Mechanisms of targeting S-nitrosylation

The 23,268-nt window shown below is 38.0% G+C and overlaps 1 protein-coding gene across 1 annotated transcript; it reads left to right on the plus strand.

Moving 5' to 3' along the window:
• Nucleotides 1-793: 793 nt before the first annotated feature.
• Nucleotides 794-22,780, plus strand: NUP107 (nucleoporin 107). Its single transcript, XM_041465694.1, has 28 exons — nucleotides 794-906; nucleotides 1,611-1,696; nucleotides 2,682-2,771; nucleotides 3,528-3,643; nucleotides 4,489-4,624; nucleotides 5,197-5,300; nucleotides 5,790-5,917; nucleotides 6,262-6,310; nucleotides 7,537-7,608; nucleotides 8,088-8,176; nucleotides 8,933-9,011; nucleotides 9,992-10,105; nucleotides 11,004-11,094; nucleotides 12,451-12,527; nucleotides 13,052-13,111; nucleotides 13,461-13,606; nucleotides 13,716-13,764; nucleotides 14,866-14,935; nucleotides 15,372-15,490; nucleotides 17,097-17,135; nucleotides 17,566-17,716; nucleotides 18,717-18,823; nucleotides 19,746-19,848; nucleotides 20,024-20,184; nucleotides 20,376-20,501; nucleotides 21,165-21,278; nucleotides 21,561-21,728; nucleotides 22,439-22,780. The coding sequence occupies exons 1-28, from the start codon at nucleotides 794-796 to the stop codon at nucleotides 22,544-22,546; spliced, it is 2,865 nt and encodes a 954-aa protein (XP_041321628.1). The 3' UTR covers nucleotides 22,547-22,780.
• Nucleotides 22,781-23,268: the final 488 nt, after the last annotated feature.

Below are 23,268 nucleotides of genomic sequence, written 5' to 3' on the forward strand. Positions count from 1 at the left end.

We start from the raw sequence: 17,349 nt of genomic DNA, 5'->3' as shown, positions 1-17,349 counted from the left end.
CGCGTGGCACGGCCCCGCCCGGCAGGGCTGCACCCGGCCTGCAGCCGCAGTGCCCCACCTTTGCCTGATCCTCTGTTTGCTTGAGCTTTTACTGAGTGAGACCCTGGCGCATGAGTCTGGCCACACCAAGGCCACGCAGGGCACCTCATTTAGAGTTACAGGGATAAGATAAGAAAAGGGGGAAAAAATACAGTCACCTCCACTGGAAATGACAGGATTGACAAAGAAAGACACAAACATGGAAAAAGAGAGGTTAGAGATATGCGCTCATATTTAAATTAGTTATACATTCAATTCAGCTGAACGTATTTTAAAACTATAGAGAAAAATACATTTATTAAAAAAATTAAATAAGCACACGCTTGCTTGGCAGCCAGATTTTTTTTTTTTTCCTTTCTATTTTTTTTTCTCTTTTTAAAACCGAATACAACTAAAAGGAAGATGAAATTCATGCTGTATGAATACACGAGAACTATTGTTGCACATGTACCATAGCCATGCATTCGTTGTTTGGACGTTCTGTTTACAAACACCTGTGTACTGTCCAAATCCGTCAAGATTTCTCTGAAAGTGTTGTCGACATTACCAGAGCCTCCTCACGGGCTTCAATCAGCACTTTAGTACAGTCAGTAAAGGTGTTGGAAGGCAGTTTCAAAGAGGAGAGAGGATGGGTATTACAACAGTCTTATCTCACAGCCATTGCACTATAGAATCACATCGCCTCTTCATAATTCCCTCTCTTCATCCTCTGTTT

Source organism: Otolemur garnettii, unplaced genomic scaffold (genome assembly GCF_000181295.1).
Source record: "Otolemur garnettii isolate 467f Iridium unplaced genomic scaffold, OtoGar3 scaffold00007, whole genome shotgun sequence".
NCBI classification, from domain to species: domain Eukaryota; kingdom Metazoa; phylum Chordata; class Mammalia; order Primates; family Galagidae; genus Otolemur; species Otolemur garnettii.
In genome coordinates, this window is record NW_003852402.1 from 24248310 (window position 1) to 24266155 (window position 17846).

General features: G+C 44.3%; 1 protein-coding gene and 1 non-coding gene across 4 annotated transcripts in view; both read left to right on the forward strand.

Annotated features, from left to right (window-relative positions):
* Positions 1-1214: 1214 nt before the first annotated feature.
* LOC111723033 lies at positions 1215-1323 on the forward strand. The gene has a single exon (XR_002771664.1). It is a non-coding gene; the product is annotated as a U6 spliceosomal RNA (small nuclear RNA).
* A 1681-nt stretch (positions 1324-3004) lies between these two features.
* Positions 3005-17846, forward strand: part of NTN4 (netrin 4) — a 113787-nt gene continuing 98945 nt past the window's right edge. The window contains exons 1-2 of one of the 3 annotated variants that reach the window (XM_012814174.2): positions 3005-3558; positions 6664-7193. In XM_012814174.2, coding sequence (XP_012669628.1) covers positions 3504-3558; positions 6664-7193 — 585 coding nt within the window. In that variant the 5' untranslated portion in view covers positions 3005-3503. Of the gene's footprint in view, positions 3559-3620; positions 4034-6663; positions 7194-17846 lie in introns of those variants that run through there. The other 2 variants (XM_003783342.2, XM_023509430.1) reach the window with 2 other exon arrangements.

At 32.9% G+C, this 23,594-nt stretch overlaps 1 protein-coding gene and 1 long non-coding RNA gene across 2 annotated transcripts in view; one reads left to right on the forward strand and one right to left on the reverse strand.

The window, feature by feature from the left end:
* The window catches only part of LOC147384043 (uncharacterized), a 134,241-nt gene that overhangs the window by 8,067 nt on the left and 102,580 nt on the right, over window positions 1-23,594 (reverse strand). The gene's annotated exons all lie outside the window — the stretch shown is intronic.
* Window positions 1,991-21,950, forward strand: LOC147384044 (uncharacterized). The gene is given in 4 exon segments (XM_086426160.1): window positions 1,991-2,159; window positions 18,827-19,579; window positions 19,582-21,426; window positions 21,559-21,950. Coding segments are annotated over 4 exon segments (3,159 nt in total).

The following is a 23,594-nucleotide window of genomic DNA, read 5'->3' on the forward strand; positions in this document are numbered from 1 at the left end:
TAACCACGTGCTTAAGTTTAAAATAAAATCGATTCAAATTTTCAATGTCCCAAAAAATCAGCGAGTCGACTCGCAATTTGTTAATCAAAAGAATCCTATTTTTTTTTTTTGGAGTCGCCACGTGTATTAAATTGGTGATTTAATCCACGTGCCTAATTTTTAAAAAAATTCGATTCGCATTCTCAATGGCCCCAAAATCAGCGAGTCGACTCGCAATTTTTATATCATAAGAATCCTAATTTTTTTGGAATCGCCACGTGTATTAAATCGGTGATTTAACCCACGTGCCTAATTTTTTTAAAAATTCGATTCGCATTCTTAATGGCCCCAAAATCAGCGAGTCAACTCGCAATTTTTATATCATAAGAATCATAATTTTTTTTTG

Application of this approach for S-NO detection has already borne fruit. The method has confirmed the previously held belief that intracellular proximity of an NO generator and acceptor provide one mechanism for selective targeting of NO to specific protein thiols in vivo (14). Although H-Ras and other members of the Ras family of small guanosine triphosphatases (GTPases) are present in neurons and can be activated by S-nitrosylation in vitro (15, 16), only the Ras family member with dexamethasone-inducible expression Dexras1 was found to be selectively activated and S-nitrosylated upon NMDA receptor-activated NO synthesis in cortical neurons (14). Investigations into the basis for the selective activation of Dexras1 revealed that this protein is indirectly tethered to the neuronal isoform of NO synthase (nNOS) by a linker protein termed carboxy-terminal PDZ ligand of nNOS (CAPON). The entire complex is anchored to the neuronal cell membrane by protein-protein interactions involving PDZ domains in nNOS and an integral membrane protein, PSD93/95 (17). The results confirm that NMDA-induced activation of Dexras1 in cells requires assembly with nNOS through the CAPON link, demonstrating that the spatial arrangement of the NO donor and NO recipient is a major determinant of S-nitrosylation specificity. This macromolecular assembly also contains the NMDA receptor (a PDZ domain-containing protein), which, like Dexras1, is S-nitrosylated in vivo (8). S-nitrosylation of the NMDA receptor leads to receptor desensitization. It is likely, but as yet unproven, that proximity to nNOS is key for S-nitrosylation of NMDA receptors and perhaps multiple other proteins included in PSD93/95 complexes in neurons, as well as of the analogous dystrophin complexes of skeletal muscle (18). The basis for specific NO modification of particular protein Cys residues awaits full definition. Although proximity to a source of NO may be a major factor for the specificity of S-nitrosylation, as discussed below, it is clear that some protein Cys residues are more susceptible to modification than others and that protein structural context does play a determining role.